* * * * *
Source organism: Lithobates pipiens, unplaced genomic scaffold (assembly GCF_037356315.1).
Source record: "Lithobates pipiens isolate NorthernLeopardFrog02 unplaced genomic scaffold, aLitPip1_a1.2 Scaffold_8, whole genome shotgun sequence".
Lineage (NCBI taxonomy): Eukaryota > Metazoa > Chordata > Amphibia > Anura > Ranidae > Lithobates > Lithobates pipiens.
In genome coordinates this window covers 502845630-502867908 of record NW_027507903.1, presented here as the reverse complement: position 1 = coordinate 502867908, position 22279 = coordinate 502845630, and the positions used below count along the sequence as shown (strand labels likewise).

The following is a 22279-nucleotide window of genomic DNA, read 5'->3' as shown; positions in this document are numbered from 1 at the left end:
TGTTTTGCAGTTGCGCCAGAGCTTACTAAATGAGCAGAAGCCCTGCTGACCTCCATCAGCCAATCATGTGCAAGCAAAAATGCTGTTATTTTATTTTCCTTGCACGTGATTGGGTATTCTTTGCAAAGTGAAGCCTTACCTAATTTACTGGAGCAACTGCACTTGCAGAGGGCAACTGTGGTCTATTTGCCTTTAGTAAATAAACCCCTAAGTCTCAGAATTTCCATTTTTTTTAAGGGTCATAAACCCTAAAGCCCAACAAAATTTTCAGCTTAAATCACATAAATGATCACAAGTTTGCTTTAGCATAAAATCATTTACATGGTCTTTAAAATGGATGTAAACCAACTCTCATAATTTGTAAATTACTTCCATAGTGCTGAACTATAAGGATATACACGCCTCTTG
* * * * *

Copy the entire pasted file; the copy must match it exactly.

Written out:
Source organism: Lithobates pipiens, unplaced genomic scaffold (assembly GCF_037356315.1).
Source record: "Lithobates pipiens isolate NorthernLeopardFrog02 unplaced genomic scaffold, aLitPip1_a1.2 Scaffold_8, whole genome shotgun sequence".
Lineage (NCBI taxonomy): Eukaryota > Metazoa > Chordata > Amphibia > Anura > Ranidae > Lithobates > Lithobates pipiens.
In genome coordinates this window covers 502845630-502867908 of record NW_027507903.1, presented here as the reverse complement: position 1 = coordinate 502867908, position 22279 = coordinate 502845630, and the positions used below count along the sequence as shown (strand labels likewise).

The following is a 22279-nucleotide window of genomic DNA, read 5'->3' as shown; positions in this document are numbered from 1 at the left end:
TGTTTTGCAGTTGCGCCAGAGCTTACTAAATGAGCAGAAGCCCTGCTGACCTCCATCAGCCAATCATGTGCAAGCAAAAATGCTGTTATTTTATTTTCCTTGCACGTGATTGGGTATTCTTTGCAAAGTGAAGCCTTACCTAATTTACTGGAGCAACTGCACTTGCAGAGGGCAACTGTGGTCTATTTGCCTTTAGTAAATAAACCCCTAAGTCTCAGAATTTCCATTTTTTTTAAGGGTCATAAACCCTAAAGCCCAACAAAATTTTCAGCTTAAATCACATAAATGATCACAAGTTTGCTTTAGCATAAAATCATTTACATGGTCTTTAAAATGGATGTAAACCAACTCTCATAATTTGTAAATTACTTCCATAGTGCTGAACTATAAGGATATACACGCCTCTTG